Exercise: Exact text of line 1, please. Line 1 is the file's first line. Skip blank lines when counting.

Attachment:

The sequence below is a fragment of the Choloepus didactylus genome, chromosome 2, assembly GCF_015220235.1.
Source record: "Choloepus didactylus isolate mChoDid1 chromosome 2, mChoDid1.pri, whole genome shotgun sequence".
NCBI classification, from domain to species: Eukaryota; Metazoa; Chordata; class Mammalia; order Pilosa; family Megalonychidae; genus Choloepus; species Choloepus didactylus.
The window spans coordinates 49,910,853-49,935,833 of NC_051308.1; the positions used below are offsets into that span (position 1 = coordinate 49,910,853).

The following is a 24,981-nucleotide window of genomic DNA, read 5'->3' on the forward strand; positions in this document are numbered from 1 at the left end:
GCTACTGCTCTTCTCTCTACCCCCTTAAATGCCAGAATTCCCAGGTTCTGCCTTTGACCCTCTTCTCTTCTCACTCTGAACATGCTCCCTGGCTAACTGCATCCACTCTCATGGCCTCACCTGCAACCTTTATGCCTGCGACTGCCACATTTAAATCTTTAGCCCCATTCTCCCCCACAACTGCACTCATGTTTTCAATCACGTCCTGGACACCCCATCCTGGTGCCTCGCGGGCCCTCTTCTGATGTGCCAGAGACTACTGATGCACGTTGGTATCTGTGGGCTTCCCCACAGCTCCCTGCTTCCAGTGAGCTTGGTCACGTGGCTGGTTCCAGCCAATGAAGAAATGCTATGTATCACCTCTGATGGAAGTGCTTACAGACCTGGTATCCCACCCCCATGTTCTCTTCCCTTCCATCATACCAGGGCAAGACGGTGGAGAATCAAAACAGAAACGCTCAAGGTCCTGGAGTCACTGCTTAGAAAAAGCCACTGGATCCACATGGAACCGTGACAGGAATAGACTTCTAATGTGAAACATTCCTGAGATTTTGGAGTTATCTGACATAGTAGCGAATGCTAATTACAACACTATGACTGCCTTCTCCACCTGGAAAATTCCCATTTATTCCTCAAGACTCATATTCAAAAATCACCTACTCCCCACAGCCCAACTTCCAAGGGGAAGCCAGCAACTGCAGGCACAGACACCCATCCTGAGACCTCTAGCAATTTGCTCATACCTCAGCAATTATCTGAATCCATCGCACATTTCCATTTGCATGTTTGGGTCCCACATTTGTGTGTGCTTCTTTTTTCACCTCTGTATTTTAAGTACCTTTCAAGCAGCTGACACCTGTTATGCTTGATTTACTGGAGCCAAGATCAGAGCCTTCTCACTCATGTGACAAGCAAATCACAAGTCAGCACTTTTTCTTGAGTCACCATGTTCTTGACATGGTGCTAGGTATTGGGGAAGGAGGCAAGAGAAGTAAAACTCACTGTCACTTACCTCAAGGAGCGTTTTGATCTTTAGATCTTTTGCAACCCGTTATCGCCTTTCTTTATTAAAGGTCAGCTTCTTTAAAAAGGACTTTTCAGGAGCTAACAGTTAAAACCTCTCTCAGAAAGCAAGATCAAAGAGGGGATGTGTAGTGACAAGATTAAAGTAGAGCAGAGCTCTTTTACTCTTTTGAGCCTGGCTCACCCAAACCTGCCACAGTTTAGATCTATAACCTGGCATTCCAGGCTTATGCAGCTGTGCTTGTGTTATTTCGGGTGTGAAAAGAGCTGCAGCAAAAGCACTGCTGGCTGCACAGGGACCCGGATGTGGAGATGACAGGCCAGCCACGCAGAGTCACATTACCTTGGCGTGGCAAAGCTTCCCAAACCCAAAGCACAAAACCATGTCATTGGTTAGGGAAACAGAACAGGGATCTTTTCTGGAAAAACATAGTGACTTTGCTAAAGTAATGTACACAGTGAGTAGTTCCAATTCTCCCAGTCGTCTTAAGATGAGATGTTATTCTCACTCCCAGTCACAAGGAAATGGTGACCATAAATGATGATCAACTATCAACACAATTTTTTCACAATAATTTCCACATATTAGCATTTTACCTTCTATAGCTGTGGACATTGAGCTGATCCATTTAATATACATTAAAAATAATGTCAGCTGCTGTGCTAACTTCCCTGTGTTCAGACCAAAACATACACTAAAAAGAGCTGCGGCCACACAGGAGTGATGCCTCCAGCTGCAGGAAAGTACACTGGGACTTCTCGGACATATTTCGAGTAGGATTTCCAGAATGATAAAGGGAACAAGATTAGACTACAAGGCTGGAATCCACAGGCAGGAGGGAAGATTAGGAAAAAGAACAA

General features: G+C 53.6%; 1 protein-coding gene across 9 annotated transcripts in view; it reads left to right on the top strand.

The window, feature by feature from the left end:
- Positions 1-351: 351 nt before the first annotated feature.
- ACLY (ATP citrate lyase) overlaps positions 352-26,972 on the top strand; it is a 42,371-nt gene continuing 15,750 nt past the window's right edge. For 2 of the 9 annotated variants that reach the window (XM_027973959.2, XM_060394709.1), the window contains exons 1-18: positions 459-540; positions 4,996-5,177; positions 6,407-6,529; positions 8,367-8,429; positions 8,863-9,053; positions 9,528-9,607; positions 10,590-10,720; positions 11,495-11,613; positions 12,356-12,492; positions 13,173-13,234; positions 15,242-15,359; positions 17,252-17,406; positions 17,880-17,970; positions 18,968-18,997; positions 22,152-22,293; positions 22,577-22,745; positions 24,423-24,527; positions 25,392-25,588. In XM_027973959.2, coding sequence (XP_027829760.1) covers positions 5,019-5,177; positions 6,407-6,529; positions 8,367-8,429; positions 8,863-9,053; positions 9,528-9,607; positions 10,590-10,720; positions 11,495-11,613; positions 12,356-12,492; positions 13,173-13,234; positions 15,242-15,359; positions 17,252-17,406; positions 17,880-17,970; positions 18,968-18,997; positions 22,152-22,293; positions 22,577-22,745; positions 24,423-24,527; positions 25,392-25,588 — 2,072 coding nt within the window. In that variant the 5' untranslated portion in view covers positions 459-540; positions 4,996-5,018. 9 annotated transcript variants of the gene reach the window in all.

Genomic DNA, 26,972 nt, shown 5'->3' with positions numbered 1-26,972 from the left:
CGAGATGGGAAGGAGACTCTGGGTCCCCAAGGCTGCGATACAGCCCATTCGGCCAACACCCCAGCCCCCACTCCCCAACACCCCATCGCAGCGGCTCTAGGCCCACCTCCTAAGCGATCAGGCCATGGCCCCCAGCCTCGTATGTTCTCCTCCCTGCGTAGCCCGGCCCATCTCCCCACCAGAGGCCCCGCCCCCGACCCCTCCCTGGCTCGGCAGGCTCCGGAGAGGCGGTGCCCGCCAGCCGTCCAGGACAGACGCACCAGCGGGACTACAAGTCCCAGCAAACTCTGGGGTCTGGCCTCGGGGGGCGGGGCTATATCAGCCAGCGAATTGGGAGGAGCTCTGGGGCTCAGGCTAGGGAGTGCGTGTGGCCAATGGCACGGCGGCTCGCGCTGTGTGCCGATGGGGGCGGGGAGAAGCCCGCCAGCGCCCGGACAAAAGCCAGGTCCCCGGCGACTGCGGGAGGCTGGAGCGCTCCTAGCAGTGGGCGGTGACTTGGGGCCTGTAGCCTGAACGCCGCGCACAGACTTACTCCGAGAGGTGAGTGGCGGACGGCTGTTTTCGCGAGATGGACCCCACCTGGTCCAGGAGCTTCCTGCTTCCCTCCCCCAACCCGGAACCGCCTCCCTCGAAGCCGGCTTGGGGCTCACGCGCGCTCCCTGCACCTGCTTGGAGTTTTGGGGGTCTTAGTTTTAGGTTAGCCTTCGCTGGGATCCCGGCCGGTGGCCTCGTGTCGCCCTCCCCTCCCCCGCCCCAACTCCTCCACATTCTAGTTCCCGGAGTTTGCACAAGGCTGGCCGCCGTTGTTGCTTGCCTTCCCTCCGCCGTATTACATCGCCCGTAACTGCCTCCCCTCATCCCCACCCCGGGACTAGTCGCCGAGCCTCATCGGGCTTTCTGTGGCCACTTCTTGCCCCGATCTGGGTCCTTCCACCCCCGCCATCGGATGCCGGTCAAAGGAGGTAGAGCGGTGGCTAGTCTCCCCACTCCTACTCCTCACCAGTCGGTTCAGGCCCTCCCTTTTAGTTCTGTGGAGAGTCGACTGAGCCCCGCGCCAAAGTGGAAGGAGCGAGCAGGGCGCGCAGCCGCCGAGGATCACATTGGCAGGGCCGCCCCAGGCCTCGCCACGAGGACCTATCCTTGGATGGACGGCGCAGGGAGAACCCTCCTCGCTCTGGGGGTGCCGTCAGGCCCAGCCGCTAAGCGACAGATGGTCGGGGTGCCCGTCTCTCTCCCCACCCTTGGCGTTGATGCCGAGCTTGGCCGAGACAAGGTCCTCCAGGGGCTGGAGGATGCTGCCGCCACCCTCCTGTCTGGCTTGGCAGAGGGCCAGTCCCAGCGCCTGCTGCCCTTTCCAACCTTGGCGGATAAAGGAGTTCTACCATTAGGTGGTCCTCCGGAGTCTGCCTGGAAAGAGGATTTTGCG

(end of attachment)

The sequence below is a fragment of the Choloepus didactylus genome, chromosome 2, assembly GCF_015220235.1.